Join the BP staff for a roundtable chat from the first pitch to the last out of Game One.
We'll be chatting with you and each other from the first pitch to the last out of World Series Game One between the Giants and Tigers, starting at 8:00 PM ET tonight. Head back here then to follow along or participate while we watch to see whether Justin Verlander, who allowed an entire run in his last start, can possibly keep pace with NLCS stud Barry Zito.
The BP staff is back to chat during NLCS Game Five on Friday night.
The BP roundtablers are back for a Friday night chat, so cancel your hot dates (or better yet, bring them!). We'll be chatting from the first pitch to the last out of NLCS Game Five as the Cardinals try to clinch the pennant. You, us, Barry Zito. Be there at 8:00 PM ET, and for a few hours after.
Join the BP staff for an Opening Day roundtable beginning at 1:00 PM ET on Thursday afternoon.
Fourteen teams will be in action on Thursday, April 5th, and the BP staff will be chatting live at this address from first pitch to last. Please join us here at 1:00 PM EDT to follow along and send in your questions and comments.
Baseball is back, as is the annual, and we're here to talk about it.
Our last roundtable wrapped up after the final out of the World Series, and now that spring training and our 17th annual guide to the upcoming season are upon us, it's time to reconvene for another online summit. Please join us here on Wednesday at 1:00 PM ET for a discussion of baseball and the book with over 20 members of the BP staff. This time we'll even have prizes to give away including copies of Baseball Prospectus 2012, Best of Baseball Prospectus Vol 1 and Vol 2, and Up and In Podcast T-shirts!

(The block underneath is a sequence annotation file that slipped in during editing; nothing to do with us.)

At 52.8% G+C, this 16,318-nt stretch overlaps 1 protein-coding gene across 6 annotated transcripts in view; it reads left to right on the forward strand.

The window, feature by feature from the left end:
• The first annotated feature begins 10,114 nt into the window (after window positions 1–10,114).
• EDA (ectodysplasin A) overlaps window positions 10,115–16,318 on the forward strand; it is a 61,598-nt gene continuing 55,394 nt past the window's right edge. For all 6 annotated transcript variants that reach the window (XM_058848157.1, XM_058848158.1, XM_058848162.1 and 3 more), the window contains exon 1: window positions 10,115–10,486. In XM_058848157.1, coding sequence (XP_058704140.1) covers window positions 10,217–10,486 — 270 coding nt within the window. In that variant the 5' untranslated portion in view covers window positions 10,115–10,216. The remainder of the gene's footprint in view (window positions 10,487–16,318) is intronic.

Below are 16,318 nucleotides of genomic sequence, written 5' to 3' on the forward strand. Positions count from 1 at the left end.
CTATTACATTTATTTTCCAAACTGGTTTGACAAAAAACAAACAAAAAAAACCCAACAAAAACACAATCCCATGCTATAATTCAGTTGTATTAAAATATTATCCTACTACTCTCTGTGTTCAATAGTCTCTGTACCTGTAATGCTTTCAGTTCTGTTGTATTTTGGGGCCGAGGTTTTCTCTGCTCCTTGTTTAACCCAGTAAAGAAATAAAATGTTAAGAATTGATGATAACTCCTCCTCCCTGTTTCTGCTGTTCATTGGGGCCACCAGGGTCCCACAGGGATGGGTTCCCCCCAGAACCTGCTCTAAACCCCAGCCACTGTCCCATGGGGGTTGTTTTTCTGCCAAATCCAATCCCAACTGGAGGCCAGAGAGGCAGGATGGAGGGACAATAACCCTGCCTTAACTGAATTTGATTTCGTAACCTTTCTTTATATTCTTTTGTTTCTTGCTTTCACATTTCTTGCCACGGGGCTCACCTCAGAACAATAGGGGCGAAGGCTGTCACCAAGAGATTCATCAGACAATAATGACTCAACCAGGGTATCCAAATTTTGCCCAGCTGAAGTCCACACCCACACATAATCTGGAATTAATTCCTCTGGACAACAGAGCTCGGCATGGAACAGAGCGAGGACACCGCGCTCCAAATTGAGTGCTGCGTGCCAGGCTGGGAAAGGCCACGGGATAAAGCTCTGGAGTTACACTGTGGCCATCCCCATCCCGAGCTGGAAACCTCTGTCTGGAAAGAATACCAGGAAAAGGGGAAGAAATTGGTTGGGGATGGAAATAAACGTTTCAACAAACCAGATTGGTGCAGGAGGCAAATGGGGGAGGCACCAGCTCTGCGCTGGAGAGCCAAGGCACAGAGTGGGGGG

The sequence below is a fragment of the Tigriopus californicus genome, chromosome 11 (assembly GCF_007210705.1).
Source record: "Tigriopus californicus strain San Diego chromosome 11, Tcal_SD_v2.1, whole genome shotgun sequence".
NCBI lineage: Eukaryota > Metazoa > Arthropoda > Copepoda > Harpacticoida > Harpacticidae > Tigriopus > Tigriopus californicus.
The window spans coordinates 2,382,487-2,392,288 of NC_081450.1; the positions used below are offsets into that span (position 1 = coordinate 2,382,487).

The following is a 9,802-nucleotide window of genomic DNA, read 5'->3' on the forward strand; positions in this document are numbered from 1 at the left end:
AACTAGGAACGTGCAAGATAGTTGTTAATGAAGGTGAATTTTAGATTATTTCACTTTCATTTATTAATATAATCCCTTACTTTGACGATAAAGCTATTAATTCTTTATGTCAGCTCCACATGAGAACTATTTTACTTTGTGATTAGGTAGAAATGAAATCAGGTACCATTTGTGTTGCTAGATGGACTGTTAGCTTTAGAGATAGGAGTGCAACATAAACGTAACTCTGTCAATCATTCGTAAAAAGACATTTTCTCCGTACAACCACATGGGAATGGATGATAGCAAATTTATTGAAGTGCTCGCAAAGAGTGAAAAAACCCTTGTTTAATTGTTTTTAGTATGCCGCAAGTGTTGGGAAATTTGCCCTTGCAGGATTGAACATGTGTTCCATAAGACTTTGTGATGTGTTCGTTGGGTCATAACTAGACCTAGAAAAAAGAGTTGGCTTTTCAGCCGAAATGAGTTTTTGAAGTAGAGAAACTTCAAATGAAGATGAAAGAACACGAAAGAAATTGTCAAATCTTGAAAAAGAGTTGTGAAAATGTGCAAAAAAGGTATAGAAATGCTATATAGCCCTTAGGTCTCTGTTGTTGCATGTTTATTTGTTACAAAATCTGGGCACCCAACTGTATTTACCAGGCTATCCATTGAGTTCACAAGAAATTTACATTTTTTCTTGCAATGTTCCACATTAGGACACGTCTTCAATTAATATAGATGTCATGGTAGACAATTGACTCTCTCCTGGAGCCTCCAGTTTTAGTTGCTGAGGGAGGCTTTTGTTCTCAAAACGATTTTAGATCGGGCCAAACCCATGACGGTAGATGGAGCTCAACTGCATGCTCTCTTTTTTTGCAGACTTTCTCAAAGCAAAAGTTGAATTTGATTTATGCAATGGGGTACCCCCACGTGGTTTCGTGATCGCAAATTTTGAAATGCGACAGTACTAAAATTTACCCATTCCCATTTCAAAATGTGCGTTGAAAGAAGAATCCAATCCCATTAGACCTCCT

Following up with eight more baseball arguments that often don't make sense.
Last week in this space, I unveiled the first seven nominees for the Hall of Famously Weak Baseball Arguments, my fictional museum of unsupportable or outdated baseball beliefs. Below you’ll find those initial seven listed without further comment, along with the final eight. As before, I’ve essayed to describe the times and places where you’ll hear these groaners, why I believe they’re weak, and situations in which they may actually be correct.
Follow along with the midsummer classic with the BP crew as your guides.
To quote one of the Beatles songs most widely considered to be among their lamest (but that I admit to liking), "you have an invitation to make a reservation!" No, it's not Magical Mystery Prospectus, but our annual All-Star Game live roundtable, featuring questions and comments from you. Please join Kevin Goldstein, Ben Lindbergh, Derek Carty, and the rest of the BP gang, including myself if you will have me. As with our previous roundtables, we will be using the Cover It Live doohickey you see below. Just return to this post at 8 PM on Tuesday and start typing away. You won't be long to wait for our answer. Looking forward to seeing you then.
Presenting a sample of writing from Opening Days gone by.